Trading The Digital Yuan: The First Central Bank-backed Digital Currency

In the digital era, popular trends spread like wildfire and the blockchain-enabled digital currency mania appears to be reaching critical mass.

At some point in the near future, the People’s Republic of China (PBOC) will be launching a new “digital yuan”—basically an online version of its existing currency (i.e. the Chinese Yuan, Renminbi, or CNY).

Unlike a cryptocurrency such as Bitcoin, the digital yuan is backed by the central bank of China, and will therefore be categorized as the first-ever “central bank digital currency” (CBDC). The new digital yuan is already being tested by about 100,000 citizens in China, although no official timetable has been released on its forthcoming availability to the broader public.

Trading the Digital Yuan: The first central bank-backed digital currency

Given the cutting-edge nature of this development, it’s difficult to project how exactly the digital yuan will impact life in China, much less the global economy.

But in terms of the former, digital payments have been commonplace in China for many years and are already mostly the norm.

For example, a reported 98 percent of urban Chinese consumers use a digital wallet daily. In practice, that means when most Chinese citizens go to the coffee shop, they use an app on their phone to pay their bill—typically with Tencent’s WeChat Pay or with Ant Group’s AliPay.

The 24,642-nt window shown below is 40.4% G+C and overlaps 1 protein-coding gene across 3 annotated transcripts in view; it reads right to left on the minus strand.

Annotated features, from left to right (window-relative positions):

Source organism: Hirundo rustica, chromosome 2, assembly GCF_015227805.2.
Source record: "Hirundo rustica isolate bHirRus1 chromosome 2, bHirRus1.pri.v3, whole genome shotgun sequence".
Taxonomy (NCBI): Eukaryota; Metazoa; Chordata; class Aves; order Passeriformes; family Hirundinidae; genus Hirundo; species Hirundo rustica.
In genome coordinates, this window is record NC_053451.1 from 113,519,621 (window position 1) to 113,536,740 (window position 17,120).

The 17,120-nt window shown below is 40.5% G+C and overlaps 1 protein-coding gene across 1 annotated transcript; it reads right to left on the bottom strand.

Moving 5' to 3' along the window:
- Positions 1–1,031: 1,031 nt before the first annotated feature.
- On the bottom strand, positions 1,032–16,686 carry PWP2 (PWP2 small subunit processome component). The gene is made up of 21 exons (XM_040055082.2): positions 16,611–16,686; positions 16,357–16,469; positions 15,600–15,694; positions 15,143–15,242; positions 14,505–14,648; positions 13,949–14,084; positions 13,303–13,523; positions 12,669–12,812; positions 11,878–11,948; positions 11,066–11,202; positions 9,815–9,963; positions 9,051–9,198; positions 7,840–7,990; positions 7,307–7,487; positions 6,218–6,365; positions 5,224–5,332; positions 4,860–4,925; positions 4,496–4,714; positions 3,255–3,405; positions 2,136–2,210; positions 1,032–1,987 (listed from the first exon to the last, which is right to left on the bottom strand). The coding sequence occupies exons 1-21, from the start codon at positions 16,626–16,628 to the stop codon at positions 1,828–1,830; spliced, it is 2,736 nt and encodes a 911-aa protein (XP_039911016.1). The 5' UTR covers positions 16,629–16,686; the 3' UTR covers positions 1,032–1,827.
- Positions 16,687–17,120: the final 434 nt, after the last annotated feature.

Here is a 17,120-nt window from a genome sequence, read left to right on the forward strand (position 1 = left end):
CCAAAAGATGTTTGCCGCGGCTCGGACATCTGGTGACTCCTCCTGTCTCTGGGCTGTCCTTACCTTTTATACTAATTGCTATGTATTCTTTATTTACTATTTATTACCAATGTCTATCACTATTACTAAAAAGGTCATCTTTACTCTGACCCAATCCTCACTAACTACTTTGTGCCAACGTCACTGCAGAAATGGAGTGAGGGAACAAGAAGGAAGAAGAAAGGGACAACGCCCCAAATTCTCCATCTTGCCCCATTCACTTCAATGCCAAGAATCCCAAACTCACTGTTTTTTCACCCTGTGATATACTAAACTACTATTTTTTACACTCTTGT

If one can believe it, even homeless people in China accept digital payments via those same platforms. And it’s not unusual for that to occur—digital payments are so entrenched that it’s a part of normal daily life.

Trading the Digital Yuan: The first central bank-backed digital currency

In that sense, a digital yuan won’t likely represent a seachange for the average consumer in China. The digital yuan should feel familiar to Chinese users of digital payments because it will also be available through a familiar-feeling mobile app (developed by the People’s Bank of China). Interestingly, transactions on the app can be conducted without connectivity to the internet.

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Sage Anderson is a pseudonym. He’s an experienced trader of equity derivatives and has managed volatility-based portfolios as a former prop trading firm employee. He’s not an employee of ...

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